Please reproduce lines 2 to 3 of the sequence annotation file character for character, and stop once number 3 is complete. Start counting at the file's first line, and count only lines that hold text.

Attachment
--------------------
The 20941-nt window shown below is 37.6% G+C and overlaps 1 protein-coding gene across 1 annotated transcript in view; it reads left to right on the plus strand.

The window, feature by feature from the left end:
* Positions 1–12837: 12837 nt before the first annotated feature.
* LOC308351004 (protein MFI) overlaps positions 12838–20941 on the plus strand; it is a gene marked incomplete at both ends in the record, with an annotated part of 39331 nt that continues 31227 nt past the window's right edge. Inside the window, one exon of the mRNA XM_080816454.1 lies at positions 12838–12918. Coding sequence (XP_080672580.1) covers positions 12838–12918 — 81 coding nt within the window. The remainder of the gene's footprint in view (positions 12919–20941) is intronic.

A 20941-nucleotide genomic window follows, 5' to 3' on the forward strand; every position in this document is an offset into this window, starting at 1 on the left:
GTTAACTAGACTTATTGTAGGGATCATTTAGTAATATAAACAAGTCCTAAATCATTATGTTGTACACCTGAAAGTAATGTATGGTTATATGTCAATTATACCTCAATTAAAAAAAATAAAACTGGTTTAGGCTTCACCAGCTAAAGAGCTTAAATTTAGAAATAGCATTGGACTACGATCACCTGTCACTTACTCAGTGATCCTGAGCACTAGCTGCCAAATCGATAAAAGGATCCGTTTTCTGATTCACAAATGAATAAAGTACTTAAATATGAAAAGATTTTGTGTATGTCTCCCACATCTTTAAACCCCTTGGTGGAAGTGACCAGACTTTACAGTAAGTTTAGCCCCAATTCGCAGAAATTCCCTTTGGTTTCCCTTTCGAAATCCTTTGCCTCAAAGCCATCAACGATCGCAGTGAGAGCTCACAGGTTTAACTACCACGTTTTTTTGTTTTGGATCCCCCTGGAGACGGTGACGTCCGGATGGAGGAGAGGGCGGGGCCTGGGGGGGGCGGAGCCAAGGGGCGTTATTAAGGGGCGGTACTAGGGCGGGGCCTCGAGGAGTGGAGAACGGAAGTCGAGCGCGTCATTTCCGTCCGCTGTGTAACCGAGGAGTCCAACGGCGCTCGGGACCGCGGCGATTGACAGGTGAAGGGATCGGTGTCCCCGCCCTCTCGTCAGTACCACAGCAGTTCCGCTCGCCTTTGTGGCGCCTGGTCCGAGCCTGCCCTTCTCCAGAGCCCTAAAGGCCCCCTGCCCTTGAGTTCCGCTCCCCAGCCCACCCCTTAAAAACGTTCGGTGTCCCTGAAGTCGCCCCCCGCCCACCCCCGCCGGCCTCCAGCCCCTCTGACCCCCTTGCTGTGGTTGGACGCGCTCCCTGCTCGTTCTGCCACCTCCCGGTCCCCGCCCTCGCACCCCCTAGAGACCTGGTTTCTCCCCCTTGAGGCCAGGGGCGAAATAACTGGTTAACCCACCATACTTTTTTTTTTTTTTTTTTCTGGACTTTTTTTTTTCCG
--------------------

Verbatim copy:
The window, feature by feature from the left end:
* Positions 1–12837: 12837 nt before the first annotated feature.